Calcium-Part 2: Where can I get my Calcium?

Examples of high-protein foods are tofu, dairy...

Examples of high-protein foods are tofu, dairy products, fish, and meat. (Photo credit: Wikipedia)

Food sources of Calcium

I have included a table of the amounts of calcium in different food types. This is a very general representation.  A more complete list can be found on the US Department of Agriculture’s Nutrient Database.

  • dairy products (milk, yogurt and cheese): this is difficult for lactose intolerant or lactose sensitive people. Some people may be concerned about the non-organic dairy products due to antibiotics injected into animals etc.
  • vegetables: chinese cabbage, kale and broccoli. These vegetables also have vitamin K2 and D which are also required for calcium absorption
  • Spinach: its bioavailability is poor[i]
  • Calcium fortified juice/grain/cereal
    Selected Food Sources of Calcium[ii]
    Food-Dairy Products mg per serving
    Yogurt, fruit-plain, low fat, 8 ounces

    338-415

    Chedder and Mozzarella (part skim)1.5 ounces

    307-333

    Milk (nonfat/2%/whole) 8 oz

    276-299

    Frozen yogurt(Vanilla:1/2cup), Cottage cheese(1% milk fat, 1 cup)

    103-138

    Cheese, cream, regular, 1 tablespoon

    14

    Sour cream, reduced fat, cultured, 2 tablespoons

    31

    Food-Fortified Products
    Orange juice, calcium-fortified, 6 ounces

    375

    Instant breakfast drink, various flavors and brands, powder prepared with water, 8 ounces

    105–250

    Ready-to-eat cereal, calcium-fortified, 1 cup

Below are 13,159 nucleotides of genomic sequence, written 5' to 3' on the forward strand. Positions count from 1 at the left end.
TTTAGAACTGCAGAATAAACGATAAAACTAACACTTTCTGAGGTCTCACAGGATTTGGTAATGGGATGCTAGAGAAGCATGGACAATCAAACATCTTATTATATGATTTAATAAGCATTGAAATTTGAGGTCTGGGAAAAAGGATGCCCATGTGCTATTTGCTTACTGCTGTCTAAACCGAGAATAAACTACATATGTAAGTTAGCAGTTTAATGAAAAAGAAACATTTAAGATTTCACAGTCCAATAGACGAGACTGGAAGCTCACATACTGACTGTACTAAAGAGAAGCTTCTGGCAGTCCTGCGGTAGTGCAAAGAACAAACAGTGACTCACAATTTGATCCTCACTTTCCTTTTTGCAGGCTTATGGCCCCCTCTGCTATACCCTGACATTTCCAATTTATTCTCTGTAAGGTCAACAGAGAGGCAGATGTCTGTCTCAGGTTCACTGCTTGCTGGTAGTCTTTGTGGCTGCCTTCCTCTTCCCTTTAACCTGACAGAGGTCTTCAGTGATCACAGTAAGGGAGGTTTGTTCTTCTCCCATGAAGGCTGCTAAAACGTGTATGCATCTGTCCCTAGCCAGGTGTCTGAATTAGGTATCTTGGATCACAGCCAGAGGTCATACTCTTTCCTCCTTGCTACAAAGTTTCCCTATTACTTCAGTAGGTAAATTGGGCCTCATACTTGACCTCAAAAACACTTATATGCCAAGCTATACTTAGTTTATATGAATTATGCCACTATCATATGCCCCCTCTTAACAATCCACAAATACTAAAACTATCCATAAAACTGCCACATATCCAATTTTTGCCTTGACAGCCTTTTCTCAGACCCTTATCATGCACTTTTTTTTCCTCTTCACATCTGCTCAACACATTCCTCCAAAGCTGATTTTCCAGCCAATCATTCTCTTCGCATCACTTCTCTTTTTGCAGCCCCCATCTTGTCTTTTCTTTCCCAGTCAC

100–1,000

    Food-Fish
    Sardines, canned in oil, with bones, 3 ounces

    325

    Salmon, pink, canned, solids with bone, 3 ounces

    181

    Food-Soy
    Soy beverage, calcium fortified, 8 ounces             80–500
    Tofu, firm, made with calcium sulfate, ½ cup*

    253

    Tofu, soft, made with calcium sulfate, ½ cup*

    138

    Food-Grain
    Bread, white, 1 slice

    73

    Bread, whole-wheat, 1 slice

    30

    Tortilla, corn, ready-to-bake/fry, one 6″ diameter

    46

    Tortilla, flour, ready-to-bake/fry, one 6″ diameter

    32

    Food-Vegetables
    Turnip greens, fresh, boiled, ½ cup

    99

    Kale, fresh, cooked, 1 cup

    94

    Kale, raw, chopped, 1 cup

    90

    Chinese cabbage, bok choi, raw, shredded, 1 cup

    74

    Broccoli, raw, ½ cup

    21

    Food-Others
    Pudding, chocolate, ready to eat, refrigerated, 4 ounces

    55

    Foods providing 20% or more of the DV (Daily Value) are considered to be high sources of a nutrient, but foods providing lower percentages of the DV also contribute to a healthy diet. Calcium content varies slightly by fat content; the more fat, the less calcium the food contains.
    * Calcium content is for tofu processed with a calcium salt. Tofu processed with other salts does not provide significant amounts of calcium.

    References:

    [i] http://ods.od.nih.gov/factsheets/Calcium-HealthProfessional/

    [ii] U.S. Department of Agriculture, Agricultural Research Service. 2011. USDA National Nutrient Database for Standard Reference, Release 24. Nutrient Data Laboratory Home Page, http://www.ars.usda.gov/ba/bhnrc/ndl.

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3 Responses to Calcium-Part 2: Where can I get my Calcium?

  1. Pingback: Calcium-Part 1: What kind should I take? I am confused!!!! | Ask Dr. James

  2. Pingback: Is it possible to take TOO MUCH calcium? | Ask Dr. James

  3. Pingback: Calcium Part3: What affects Calcium absorption? | Ask Dr. James

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